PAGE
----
An interesting article in the news today — more proof that the English language is fluid and evolving. Far from being set in stone, our rules of grammar, usage, spelling, and punctuation are constantly changing. Books of prescriptive grammar often contradict one another on basic points. In fact, the very idea that English spelling must be standardized is relatively new. Dictionaries, even the venerable OED, can only provide snapshots of how our language is being used at a given point in time. Perhaps that’s why I was never an avid user of the dreaded red pen when I was an English teacher!
Thousands of hyphens perish as English marches on
By Simon Rabinovitch, Reuters
About 16,000 words have succumbed to pressures of the Internet age and lost their hyphens in a new edition of the Shorter Oxford English Dictionary.
Bumble-bee is now bumblebee, ice-cream is ice cream and pot-belly is pot belly.
And if you’ve got a problem, don’t be such a crybaby (formerly cry-baby).
The hyphen has been squeezed as informal ways of communicating, honed in text messages and emails, spread on Web sites and seep into newspapers and books.
“People are not confident about using hyphens anymore, they’re not really sure what they are for,” said Angus Stevenson, editor of the Shorter OED, the sixth edition of which was published this week.
Another factor in the hyphen’s demise is designers’ distaste for its ungainly horizontal bulk between words.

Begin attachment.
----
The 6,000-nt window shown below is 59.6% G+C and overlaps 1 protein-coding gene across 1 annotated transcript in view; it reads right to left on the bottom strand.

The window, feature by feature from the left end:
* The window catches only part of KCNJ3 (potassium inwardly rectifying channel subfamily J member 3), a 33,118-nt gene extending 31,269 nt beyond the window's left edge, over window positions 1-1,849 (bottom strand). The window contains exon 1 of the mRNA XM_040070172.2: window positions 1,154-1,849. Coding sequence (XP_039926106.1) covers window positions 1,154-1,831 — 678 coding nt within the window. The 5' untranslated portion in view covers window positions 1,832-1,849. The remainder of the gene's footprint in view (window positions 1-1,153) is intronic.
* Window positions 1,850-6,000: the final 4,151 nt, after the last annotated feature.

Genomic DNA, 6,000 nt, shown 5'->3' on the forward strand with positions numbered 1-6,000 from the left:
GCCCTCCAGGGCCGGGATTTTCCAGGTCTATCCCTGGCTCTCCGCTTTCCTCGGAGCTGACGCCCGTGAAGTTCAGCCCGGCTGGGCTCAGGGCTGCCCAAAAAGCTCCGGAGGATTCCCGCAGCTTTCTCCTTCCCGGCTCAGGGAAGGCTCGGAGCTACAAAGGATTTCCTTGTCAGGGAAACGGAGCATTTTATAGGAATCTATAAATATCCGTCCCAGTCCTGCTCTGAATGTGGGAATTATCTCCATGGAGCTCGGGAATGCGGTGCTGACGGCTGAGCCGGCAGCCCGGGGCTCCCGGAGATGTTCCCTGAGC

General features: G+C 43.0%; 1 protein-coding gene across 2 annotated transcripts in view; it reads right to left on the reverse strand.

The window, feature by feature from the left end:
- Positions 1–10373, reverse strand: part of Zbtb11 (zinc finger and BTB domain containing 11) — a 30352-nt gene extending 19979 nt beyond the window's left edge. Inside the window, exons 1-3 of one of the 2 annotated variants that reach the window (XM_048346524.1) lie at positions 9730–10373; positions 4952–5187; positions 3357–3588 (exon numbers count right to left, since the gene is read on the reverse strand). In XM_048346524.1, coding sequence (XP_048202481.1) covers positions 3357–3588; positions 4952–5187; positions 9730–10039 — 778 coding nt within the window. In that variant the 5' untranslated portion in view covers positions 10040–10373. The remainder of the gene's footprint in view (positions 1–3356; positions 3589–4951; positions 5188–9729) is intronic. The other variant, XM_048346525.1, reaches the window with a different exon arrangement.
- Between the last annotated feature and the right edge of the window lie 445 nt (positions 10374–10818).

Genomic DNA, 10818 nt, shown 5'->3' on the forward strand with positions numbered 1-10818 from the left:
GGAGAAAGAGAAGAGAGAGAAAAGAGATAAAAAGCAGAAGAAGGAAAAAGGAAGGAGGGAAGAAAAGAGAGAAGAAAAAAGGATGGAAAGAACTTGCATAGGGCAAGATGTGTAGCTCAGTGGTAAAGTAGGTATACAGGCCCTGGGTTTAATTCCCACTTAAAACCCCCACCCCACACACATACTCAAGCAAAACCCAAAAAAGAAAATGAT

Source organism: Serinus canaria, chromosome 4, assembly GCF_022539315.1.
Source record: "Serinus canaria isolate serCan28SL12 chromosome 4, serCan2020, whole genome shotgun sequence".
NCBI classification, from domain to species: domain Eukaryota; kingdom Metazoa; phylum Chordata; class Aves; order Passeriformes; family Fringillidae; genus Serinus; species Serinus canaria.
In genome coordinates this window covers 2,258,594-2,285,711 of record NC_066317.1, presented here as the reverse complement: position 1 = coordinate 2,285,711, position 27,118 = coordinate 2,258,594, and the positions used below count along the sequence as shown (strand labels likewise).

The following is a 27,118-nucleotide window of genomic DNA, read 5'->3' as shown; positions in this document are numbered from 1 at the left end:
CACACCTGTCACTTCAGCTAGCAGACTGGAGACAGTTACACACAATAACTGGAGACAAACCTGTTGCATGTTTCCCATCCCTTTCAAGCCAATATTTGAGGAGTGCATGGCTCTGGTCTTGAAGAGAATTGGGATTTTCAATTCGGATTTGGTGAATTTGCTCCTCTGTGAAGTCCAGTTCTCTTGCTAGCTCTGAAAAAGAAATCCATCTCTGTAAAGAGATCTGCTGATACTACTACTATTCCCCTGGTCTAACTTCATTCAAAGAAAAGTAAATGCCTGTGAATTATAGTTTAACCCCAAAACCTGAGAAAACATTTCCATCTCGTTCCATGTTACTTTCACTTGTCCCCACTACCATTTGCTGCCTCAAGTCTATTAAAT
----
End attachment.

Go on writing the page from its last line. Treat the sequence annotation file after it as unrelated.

“Printed writing is very much design-led these days in adverts and Web sites, and people feel that hyphens mess up the look of a nice bit of typography,” he said. “The hyphen is seen as messy looking and old-fashioned.”
The team that compiled the Shorter OED, a two-volume tome despite its name, only committed the grammatical amputations after exhaustive research.
“The whole process of changing the spelling of words in the dictionary is all based on our analysis of evidence of language, it’s not just what we think looks better,” Stevenson said.
Researchers examined a corpus of more than 2 billion words, consisting of full sentences that appeared in newspapers, books, Web sites and blogs from 2000 onwards.
For the most part, the dictionary dropped hyphens from compound nouns, which were unified in a single word (e.g. pigeonhole) or split into two (e.g. test tube).
But hyphens have not lost their place altogether. The Shorter OED editor commended their first-rate service rendered to English in the form of compound adjectives, much like the one in the middle of this sentence.
“There are places where a hyphen is necessary,” Stevenson said. “Because you can certainly start to get real ambiguity.”
Twenty-odd people came to the party, he said. Or was it twenty odd people?
Some of the 16,000 hyphenation changes in the Shorter Oxford English Dictionary, sixth edition:
Formerly hyphenated words split in two:
Formerly hyphenated words unified in one: